A 7-month old male infant presents with sudden onset intermittent abdominal pain that subsides after a few seconds only to be repeated after intervals of some minutes; abdominal distention, bilious vomiting, passage of red-currant jelly stool. Abdominal pain is associated with screaming. Physical exam of the abdomen reveals a sausage-shaped mass at the right upper quadrant. The right lower quadrant feels empty. What is the most likely diagnosis?
A
Acute appendicitis
Hint:
Doesn’t lead to passage of red-currant jelly stool and no mass at the right upper quadrant.
B
Intussusception
C
Acute gastric volvulus
Hint:
Presents as abdominal pain, retching and inability to pass a nasogastric tube.
D
Gastroenteritis
Hint:
Diarrhoea is more prominent. Although the stools may contain blood and mucus, they are fecal and bile-stained.
Question 1 Explanation: 
Intussusception is the invagination or a segment or bowel into another immediately adjacent to it. It occurs most commonly between 5–10 months of age. It classically presents as stated above.
Question 2
The initial management of intussusception includes all of the following except
A
Passage of nasogastric tube placed for decompression
Hint:
See D for explanation
B
Placing an intravenous line for rehydration.
Hint:
See D for explanation
C
Starting intravenous antibiotics.
Hint:
See D for explanation
D
Hydrostatic barium enema.
Question 2 Explanation: 
Adequate resuscitation must be carried out before hydrostatic barium enema is done to confirm the diagnosis and to reduce the uncomplicated intussusception. Options A – C are resuscitative measures.
Question 3
‘Target sign’ associated with intussusception is seen with which imaging modality?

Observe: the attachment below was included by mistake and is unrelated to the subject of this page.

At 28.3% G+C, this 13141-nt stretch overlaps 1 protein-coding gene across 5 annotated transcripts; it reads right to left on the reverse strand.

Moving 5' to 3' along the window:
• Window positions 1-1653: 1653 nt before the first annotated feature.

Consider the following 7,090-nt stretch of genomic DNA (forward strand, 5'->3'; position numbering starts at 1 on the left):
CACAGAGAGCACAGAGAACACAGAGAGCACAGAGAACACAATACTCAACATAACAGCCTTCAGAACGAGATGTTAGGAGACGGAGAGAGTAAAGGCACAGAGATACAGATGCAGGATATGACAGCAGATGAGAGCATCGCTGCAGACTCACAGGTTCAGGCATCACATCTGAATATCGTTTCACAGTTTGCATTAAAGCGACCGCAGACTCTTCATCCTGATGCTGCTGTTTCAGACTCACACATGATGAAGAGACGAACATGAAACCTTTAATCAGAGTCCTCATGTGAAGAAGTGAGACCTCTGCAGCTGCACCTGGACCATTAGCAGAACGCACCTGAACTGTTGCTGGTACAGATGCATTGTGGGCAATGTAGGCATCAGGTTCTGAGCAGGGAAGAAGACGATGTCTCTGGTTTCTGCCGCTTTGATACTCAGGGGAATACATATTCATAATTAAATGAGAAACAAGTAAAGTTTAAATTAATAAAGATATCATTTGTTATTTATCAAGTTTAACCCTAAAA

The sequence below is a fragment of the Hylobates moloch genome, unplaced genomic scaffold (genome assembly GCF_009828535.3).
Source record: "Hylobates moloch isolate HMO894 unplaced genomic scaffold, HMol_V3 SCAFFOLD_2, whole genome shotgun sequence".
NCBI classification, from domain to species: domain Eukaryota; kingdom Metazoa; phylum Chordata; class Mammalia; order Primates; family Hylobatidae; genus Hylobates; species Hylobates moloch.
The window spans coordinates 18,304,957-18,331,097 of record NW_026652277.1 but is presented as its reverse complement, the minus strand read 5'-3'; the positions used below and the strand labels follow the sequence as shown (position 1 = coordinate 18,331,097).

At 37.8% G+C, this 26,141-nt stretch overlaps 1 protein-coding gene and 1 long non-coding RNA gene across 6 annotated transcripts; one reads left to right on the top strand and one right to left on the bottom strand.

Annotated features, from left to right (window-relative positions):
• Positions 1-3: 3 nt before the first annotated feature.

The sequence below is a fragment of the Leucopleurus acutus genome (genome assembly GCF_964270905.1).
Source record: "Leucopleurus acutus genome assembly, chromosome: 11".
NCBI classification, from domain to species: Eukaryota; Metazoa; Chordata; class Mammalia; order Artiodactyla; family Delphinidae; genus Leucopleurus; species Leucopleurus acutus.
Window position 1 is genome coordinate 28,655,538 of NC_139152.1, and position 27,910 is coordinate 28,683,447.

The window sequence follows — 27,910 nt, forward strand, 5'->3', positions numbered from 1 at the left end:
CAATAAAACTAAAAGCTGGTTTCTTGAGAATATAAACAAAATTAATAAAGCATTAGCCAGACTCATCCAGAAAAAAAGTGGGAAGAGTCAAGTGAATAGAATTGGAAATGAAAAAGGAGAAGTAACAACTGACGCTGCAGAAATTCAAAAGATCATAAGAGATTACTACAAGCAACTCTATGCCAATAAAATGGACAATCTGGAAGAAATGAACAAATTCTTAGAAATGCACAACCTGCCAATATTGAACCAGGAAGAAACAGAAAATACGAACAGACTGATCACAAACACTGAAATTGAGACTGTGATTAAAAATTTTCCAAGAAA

A
Barium enema
Hint:
Barium enema shows a filling defect at the apex of the intussusception and a typical coiled-spring appearance of barium between the intussuscipiens and intussusceptum.
B
Abdominal Ultrasonography
C
Abdominal radiograph
Hint:
In early cases, plain abdominal X-rays often show absence of gas shadow in the right colon but air-fluid levels in the small bowel in the erect film and gaseous distension of ileal loops in the supine film.
D
None of the above
Hint:
See B for explanation
Question 3 Explanation: 
Diagnosis of intussusception is made by ultrasound. A ‘Target’ sign - two rings of low echogenicity separated by a hyperechoic ring can be seen on transverse section.
Question 4
Which is the gold standard for confirming the diagnosis of intussusception in children?
A
Barium enema
B
Abdominal ultrasonography
Hint:
Is mostly used as the first-line diagnostic test for suspected intussusceptions, but is not the gold standard.
C
Abdominal radiograph
Hint:
Plain abdominal radiograph reveals signs that suggest intussusceptions in only 60% of cases.
D
None of the above
Question 4 Explanation: 
Barium enema is the “gold-standard” diagnostic study for infants with suspected intussusception. It is both diagnostic and therapeutic in identifying and reducing intussusceptions.
Question 5
Which of the following statement about intussusceptions is wrong?
A
Pneumatic reduction under fluoroscopy using air as a contrast medium is a treatment option.
Hint:
See C for explanation
B
Hydrostatic reduction is contraindicated if the child has signs of peritonitis or gangrenous bowel.
Hint:
See C for explanation
C
In adults, intussusception almost always is caused by viral infection.
D
Intussusception is the invagination of a segment of bowel into another immediately adjacent to it.
Hint:
See C for explanation
Question 5 Explanation: 
In adults, intussusception almost always is caused by neoplasm. Intussusception occurs most commonly in children following a viral infection. All other statements are correct.